Like many other plaintiffs, L. criticized the behavior of the police, saying they had been “torn apart” and “humiliated” by police forces outside the synagogue. “Not only from a material point of view,” he said, the police appeared “very unprepared,” which made him feel even more insecure. He could feel the fear of the police officers. He was “deeply affected,” he said, because the officers did not know “what Jewish holidays were.”

He was “unbelievably happy” to come to Germany as a refugee in 2005 and experienced “a lot of love in society”. It is important to understand the problem as a social problem, emphasized Valentin L. Antisemitism “can be seen as an illness, but not as an illness of an individual but of the whole of society,” said the witness. Antisemitism spreads in society like a malignant tumor. Years ago, he noted that Jews and Jewish culture in Germany were being suppressed. After the attack, he began to organize more Jewish events “for the whole of society”. The problem lies “with all of us and not the perpetrator” and “the individual perpetrator is only a tool of the overall social problem”, said Valentin L.

Once again, the accused tried to provoke the survivor of the attack by asking questions. Thus, immediately after Valentin L.’s statement, he asked whether L. knew what “Jewish Bolsheviks” had done to the Russian Tsarist country. “Yes, it is in the history books,” Valentin L. replied succinctly.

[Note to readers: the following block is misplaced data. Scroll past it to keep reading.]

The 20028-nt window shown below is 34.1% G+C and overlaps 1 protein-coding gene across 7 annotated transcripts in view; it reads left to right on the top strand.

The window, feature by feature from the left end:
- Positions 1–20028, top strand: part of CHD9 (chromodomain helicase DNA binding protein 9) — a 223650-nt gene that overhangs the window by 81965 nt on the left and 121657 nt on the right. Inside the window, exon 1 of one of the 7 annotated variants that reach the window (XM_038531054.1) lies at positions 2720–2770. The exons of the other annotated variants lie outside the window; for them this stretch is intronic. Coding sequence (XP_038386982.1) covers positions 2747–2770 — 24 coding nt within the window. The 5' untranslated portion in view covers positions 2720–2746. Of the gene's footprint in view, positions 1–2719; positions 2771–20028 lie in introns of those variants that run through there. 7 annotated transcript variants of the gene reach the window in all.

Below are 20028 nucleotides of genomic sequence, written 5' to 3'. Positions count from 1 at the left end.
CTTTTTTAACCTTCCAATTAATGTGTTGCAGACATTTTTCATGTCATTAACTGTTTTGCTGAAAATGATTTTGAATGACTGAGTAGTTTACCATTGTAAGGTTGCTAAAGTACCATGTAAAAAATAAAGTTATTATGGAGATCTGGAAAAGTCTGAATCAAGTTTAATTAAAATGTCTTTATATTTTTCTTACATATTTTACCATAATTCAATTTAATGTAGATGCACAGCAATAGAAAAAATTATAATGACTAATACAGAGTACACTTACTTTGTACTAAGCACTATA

For the assessment of the criminal culpability of the accused, the psychiatrist and neurologist Prof Dr Norbert Leygraf prepared a psychiatric report. During his interrogation, Professor Leygraf noted that the accused had only participated in the investigation in order to avoid being publicly portrayed as mentally ill. He had always tried to convey that the act had nothing to do with his personal problems. During the interrogation, he confined himself almost exclusively to information about the crime and his political convictions. 

During the investigation, Professor Leygraf was able to establish a “paranoid basic suspicion” of Stephan B. The accused had the idea of being constantly “controlled and spied on by others in order to harm him”. This “fundamental mistrust” prevents him from building trusting relationships with people. According to Prof Leygraf, there are parallels to an autism spectrum disorder. However, a diagnosis is difficult, especially in adulthood, because symptoms are often covered up.

The expert said that the accused had shown significant deficits in emotional responsiveness and signs of a severe personality disorder. He had neither shown any shock nor had he regretted the act. He perceived the deaths as merely collateral damage. The accused had shown above all annoyance that he had not succeeded in executing his plan. He assumed that the accused would act like this again if he could.